3) On economic issues and his Great Plans, you couldn't lay a glove on Obama because MSM wouldn't let you. They wouldn't let the Clintons put a glove on him either.
(Biden was in fact wrong.)
By now there should be a single keystroke app for that.
As for Clinton's contention that Petraeus's testimony required a "willing suspension of disbelief"--to be fair, she was absolutely correct in her assessment. Unfortunately, neither she nor her cohort were willing to suspend their obstinate disbelief long enough to learn the truth. In fact, they couldn't handle the truth. Couldn't then, and--in the case of more than a few--still can't now.
By way of illustration, I couldn't help notice that during Letterman's widely hailed interview with the Tea Party lady, he wrongly asserted, to rousing applause, that Iraq was still a hotbed of terrorism--which, if it were in fact true would put him diametrically at odds with our vice-President, who, not all that long ago, oddly intimated that it was the Obama Administration that could somehow claim credit for Iraq becoming such a surprising success. Either Letterman is wrong or (Biden was in fact wrong) once again. Or maybe it is true that both are/were wrong, mistaken, ill-informed. Which surprises no-one who is paying attention.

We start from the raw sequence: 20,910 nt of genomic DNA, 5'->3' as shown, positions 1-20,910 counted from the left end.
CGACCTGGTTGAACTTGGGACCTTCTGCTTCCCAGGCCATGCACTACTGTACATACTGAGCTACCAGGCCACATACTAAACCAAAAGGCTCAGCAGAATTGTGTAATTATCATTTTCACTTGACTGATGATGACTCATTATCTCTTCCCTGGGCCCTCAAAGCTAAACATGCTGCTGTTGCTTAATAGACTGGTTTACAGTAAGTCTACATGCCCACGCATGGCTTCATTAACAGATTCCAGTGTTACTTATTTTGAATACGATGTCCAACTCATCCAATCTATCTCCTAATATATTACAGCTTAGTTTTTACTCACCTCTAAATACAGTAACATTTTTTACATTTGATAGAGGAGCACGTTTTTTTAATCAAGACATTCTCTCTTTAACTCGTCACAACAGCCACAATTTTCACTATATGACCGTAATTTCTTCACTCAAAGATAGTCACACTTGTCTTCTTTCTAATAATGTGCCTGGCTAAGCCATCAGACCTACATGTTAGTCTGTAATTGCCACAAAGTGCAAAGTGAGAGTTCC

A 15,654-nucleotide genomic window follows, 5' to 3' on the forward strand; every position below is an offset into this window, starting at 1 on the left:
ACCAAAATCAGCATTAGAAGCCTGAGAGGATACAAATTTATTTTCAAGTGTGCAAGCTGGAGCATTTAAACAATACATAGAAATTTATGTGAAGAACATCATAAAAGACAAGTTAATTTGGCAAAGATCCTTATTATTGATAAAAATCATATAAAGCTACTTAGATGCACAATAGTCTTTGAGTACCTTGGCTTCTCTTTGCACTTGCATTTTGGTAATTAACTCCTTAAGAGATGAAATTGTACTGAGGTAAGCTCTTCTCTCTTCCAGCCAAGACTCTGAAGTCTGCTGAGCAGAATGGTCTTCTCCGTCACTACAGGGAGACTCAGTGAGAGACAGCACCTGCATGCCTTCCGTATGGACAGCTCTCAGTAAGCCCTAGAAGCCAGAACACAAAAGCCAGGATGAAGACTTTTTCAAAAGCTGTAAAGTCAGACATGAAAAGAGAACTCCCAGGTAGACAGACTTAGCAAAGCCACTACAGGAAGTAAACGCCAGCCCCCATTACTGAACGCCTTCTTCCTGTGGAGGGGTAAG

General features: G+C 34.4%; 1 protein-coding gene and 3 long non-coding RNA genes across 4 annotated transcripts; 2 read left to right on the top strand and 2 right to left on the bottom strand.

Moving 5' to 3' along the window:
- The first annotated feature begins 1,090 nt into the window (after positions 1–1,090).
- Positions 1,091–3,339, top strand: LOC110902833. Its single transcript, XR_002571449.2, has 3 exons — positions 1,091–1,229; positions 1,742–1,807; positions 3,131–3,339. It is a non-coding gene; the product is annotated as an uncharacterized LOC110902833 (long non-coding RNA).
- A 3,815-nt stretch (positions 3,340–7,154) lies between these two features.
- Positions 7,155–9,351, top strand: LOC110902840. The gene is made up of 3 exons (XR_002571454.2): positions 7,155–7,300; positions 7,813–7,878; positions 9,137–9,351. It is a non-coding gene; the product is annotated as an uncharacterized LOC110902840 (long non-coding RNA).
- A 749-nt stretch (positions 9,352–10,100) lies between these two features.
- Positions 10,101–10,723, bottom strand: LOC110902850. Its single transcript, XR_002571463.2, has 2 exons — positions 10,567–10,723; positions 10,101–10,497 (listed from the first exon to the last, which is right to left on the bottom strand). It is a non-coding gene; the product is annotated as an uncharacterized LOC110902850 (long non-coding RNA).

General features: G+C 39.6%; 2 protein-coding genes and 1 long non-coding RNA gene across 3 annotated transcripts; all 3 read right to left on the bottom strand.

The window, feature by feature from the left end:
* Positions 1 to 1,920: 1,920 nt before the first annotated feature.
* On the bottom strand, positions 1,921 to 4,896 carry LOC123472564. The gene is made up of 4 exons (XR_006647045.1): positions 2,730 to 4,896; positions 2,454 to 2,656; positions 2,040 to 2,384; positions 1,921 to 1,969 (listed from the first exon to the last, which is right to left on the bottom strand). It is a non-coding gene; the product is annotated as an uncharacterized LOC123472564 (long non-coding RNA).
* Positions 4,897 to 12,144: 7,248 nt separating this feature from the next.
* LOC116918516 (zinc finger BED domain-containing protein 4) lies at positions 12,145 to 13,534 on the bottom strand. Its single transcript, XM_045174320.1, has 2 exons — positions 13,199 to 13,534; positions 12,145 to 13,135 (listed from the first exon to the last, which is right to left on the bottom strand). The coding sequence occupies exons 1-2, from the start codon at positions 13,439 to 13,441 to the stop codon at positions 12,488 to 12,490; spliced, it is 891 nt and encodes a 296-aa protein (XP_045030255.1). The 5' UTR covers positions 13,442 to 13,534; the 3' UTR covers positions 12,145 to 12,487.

Maybe Petraeus could be invited onto the Letterman show to explain things. Once again.
Jim Mattis was one Hell of a fine combat field general, a Marine, a tough hombre, someone men would follow into Hell if that were the mission. Read "No True Glory" by Bing West.
Jim Mattis = Lucian Truscott (the WWII Truscott)